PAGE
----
Background As the 2019 Coronavirus Disease (COVID-19) continues to spread, WFP Country Offices (COs) must be aware of the potential implications of the outbreak for WFP operations.

Around two-thirds of global GHG emissions are directly and indirectly linked to household consumption, with a global average of about 6 tCO2eq/cap. Changes in consumption patterns to low-carbon alternatives therefore present a great and urgently required potential for emission reductions. In this paper, we synthesize emission mitigation potentials across the consumption domains of food, housing, transport and other consumption.

Food Supply chain is a complex web of interactions and of actors: producers, inputs, transportation, processing plants, shipping, etc. § As the virus spreads and cases mount, and block downs increase there are seemingly countless ways the food system will be tested and strained in the coming weeks and months.

Namibia experienced significant rainfall deficits during the 2019 agricultural season, leading to below-average harvests in cereal-producing areas, particularlynorthern Namibia’s Omusati, Oshana, and Oshikoto regions, the UN Food and Agriculture Organization (FAO) reports.

It is claimed that the world food supplies are more stable than the domestic supplies, and therefore free trade should achieve a higher degree of stability in prices and consumption than autarkic policies. The risk sharing implicit in such an argument, has, however never been formally examined.

This paper introduces the Agro-Chain Greenhouse Gas Emissions (ACGE) calculator, a calculator for estimating GHG emissions for food supply chains that addresses emissions due to agricultural production and post-harvest activities.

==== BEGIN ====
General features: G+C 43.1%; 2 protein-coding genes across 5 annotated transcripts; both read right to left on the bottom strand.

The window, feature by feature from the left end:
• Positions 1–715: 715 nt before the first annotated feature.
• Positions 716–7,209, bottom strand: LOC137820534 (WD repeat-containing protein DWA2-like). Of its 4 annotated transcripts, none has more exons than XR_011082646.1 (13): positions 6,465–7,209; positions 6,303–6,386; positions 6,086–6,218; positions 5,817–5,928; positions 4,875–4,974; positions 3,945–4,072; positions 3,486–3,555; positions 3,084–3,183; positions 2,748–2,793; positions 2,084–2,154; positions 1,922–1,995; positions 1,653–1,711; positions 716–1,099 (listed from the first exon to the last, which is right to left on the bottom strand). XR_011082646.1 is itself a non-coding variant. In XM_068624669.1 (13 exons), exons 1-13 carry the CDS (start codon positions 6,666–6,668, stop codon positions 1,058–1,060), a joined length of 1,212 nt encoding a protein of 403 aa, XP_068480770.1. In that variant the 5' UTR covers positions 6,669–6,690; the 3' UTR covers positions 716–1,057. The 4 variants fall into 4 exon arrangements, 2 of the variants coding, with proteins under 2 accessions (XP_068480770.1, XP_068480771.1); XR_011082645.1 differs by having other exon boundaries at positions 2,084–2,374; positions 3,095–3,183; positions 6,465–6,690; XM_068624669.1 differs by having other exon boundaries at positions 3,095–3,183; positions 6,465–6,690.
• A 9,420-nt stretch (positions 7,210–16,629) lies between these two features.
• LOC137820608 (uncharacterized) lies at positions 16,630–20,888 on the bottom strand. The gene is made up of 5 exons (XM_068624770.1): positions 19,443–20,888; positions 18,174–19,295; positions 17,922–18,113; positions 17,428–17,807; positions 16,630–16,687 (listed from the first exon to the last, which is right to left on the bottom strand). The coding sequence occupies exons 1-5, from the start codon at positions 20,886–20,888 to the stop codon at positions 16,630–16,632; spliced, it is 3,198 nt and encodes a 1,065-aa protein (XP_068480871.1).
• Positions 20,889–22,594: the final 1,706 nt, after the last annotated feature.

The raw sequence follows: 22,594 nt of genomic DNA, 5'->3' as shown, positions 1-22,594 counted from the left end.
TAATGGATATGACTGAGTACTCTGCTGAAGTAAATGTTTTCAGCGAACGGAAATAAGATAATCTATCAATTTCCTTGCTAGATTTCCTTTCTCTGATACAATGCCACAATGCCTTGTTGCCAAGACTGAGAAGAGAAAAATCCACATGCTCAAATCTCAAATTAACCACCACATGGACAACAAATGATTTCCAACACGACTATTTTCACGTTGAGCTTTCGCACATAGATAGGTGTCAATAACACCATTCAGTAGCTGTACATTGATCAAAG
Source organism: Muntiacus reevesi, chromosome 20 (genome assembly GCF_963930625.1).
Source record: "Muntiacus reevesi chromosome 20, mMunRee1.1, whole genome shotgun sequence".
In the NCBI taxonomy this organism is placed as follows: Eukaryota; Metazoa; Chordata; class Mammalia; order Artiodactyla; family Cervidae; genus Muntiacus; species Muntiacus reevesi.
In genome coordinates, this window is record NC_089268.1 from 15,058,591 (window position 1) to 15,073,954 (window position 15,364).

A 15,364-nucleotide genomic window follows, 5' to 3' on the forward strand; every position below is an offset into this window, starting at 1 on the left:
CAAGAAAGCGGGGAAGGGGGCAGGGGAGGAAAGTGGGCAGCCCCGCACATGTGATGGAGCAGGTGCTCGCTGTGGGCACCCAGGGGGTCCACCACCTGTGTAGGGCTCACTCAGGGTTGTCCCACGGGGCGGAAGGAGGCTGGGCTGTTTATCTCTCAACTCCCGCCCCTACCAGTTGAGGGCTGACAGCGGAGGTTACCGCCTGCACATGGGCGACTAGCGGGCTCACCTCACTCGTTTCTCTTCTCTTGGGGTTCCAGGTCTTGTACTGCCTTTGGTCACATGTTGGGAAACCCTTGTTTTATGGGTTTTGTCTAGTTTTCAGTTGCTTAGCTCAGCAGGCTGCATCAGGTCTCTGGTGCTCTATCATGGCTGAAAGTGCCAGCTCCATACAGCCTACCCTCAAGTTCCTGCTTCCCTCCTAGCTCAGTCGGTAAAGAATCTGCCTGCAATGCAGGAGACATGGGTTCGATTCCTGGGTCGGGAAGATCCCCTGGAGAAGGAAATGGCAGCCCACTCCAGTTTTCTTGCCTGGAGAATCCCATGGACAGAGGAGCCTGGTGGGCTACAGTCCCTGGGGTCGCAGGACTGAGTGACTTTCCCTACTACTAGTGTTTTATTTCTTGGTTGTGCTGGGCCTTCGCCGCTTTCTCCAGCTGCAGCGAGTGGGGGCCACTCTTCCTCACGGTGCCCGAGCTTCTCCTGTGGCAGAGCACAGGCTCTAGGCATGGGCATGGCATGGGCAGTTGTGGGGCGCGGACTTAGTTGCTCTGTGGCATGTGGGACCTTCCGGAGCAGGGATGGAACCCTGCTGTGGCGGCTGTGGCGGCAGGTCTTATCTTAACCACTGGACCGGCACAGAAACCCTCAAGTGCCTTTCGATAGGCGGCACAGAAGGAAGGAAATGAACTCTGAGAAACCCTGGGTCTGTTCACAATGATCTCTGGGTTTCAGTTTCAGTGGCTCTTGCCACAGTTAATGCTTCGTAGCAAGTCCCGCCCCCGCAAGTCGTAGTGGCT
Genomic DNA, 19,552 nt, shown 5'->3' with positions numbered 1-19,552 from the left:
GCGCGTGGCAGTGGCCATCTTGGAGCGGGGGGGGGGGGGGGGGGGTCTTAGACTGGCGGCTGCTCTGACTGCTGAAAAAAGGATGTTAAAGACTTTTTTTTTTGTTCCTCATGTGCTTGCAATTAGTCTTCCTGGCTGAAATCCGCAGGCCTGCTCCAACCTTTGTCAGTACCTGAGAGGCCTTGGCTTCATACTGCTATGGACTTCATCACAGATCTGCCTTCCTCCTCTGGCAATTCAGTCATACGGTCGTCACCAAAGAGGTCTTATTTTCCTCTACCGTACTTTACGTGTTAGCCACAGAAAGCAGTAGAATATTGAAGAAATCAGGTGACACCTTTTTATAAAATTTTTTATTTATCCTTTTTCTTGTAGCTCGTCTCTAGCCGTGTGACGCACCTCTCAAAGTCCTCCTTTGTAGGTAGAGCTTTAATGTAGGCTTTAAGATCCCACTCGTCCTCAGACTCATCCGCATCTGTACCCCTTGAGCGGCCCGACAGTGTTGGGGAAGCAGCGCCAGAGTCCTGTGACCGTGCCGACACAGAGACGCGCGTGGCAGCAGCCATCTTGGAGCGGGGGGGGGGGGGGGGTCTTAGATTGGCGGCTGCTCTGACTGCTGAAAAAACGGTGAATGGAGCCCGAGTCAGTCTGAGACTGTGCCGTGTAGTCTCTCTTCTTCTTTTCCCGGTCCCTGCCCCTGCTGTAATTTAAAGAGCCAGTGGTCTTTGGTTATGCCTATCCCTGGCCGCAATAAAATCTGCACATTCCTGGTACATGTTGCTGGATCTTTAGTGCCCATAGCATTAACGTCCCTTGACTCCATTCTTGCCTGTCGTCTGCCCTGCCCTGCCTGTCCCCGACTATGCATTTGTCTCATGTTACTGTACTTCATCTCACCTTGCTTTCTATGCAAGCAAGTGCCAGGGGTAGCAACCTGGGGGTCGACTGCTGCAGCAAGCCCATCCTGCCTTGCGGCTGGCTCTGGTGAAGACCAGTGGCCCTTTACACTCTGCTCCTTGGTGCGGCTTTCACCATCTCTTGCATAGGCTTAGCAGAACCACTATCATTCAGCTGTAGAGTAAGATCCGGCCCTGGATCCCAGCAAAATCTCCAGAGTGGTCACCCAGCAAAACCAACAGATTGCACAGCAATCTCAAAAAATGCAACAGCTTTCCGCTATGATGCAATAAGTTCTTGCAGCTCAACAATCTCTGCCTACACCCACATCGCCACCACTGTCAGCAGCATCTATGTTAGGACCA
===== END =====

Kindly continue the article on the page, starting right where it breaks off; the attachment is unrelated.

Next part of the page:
Food loss & waste (FLW) and associated greenhouse gas (GHG) emissions are important issues faced by human society related to both food security and climate changes.

Malnutrition is a global challenge that all countries need to address. Despite some progress, the world is not on track to meet globally agreed goals and targets for nutrition. While more than 149 million children have stunted growth, childhood overweight and obesity are increasing almost everywhere, and suboptimal diets are responsible for one in five (22%) adult deaths globally. (Comment)

Original Source

Actions to address different forms of malnutrition are typically managed by separate communities, policies, programmes, governance structures, and funding streams. By contrast, double-duty actions, which aim to simultaneously tackle both undernutrition and problems of overweight, obesity, and diet-related non-communicable diseases (DR-NCDs) have been proposed as a way to effectively address malnutrition in all its forms in a more holisitic way. This Series paper identifies ten double-duty actions that have strong potential to reduce the risk of both undernutrition, obesity, and DR-NCDs.

Malnutrition has historically been researched and addressed within two distinct silos, focusing either on undernutrition, food insecurity, and micronutrient deficiencies, or on overweight, obesity, and dietary excess. However, through rapid global nutrition transition, an increasing proportion of individuals are exposed to different forms of malnutrition during the life course and have the double burden of malnutrition (DBM) directly.